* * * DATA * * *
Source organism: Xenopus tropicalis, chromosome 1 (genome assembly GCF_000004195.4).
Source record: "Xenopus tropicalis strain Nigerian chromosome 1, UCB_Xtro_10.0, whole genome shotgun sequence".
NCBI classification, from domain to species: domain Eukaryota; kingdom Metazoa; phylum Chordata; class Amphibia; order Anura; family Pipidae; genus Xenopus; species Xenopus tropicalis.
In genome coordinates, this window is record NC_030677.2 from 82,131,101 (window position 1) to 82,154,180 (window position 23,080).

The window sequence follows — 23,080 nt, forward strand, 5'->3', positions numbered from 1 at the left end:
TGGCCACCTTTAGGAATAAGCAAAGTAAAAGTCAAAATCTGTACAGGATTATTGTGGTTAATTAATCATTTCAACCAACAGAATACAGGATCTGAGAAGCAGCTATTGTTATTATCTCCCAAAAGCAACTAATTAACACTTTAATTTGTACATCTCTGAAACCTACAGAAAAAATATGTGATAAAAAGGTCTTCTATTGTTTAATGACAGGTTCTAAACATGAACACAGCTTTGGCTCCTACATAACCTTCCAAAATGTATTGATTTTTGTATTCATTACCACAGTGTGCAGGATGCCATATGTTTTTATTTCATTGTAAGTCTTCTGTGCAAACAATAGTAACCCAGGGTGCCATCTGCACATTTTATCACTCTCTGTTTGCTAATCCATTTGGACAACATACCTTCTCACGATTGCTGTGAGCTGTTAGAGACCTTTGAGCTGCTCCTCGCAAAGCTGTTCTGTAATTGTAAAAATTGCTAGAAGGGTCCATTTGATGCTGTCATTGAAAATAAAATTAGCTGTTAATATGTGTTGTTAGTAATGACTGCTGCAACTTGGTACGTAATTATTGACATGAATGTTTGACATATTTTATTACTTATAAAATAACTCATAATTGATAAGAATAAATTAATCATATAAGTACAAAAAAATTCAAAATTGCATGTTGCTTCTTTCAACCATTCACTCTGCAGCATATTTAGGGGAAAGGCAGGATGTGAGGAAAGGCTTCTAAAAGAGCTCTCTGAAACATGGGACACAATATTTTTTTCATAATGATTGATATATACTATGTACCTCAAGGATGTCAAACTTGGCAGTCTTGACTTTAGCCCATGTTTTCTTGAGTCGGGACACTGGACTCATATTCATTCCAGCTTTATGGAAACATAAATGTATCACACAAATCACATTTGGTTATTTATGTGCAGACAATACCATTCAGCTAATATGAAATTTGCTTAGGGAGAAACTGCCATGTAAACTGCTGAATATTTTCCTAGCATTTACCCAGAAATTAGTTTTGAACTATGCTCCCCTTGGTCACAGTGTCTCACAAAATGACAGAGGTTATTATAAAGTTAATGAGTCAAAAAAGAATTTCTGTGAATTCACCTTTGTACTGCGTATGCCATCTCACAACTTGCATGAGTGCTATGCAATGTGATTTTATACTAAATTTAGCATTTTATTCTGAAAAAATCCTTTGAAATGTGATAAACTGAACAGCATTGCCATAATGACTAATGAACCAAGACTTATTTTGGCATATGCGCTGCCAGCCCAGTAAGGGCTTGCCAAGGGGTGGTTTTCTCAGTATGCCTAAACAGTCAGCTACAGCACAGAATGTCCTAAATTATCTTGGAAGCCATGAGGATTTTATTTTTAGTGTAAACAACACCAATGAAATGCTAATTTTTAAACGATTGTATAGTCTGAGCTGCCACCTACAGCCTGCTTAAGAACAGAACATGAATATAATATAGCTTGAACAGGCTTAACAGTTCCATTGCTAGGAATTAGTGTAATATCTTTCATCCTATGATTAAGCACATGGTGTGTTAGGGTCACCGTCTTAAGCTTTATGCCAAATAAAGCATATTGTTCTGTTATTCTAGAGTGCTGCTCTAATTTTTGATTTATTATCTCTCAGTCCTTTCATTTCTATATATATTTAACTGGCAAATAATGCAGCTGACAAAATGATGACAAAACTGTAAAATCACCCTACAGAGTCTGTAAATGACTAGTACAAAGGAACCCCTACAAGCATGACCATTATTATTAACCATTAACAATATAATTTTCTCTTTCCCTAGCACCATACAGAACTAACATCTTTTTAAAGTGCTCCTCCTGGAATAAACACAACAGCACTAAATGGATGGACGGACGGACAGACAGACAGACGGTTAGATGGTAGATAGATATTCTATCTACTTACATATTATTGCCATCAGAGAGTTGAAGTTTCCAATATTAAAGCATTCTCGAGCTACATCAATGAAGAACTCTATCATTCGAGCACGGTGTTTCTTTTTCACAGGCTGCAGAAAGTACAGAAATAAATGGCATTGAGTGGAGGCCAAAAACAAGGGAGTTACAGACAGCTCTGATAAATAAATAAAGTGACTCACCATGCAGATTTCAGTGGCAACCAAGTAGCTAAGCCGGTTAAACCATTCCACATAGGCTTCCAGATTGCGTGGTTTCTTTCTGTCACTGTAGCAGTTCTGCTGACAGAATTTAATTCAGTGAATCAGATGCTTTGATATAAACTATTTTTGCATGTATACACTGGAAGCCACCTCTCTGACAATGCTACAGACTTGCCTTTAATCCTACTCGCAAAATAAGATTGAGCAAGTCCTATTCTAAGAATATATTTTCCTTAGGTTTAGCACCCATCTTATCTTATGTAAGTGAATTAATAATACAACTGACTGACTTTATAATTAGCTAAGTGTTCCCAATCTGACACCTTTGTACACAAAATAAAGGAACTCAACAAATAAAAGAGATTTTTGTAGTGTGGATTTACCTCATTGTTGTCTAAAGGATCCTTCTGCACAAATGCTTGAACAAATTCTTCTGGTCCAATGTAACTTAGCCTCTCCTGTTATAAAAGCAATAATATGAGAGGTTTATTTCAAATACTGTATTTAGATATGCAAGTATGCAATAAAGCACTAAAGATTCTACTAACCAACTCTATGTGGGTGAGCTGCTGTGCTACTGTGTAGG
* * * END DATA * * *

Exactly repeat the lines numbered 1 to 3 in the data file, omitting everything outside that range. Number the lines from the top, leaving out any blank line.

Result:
Source organism: Xenopus tropicalis, chromosome 1 (genome assembly GCF_000004195.4).
Source record: "Xenopus tropicalis strain Nigerian chromosome 1, UCB_Xtro_10.0, whole genome shotgun sequence".
NCBI classification, from domain to species: domain Eukaryota; kingdom Metazoa; phylum Chordata; class Amphibia; order Anura; family Pipidae; genus Xenopus; species Xenopus tropicalis.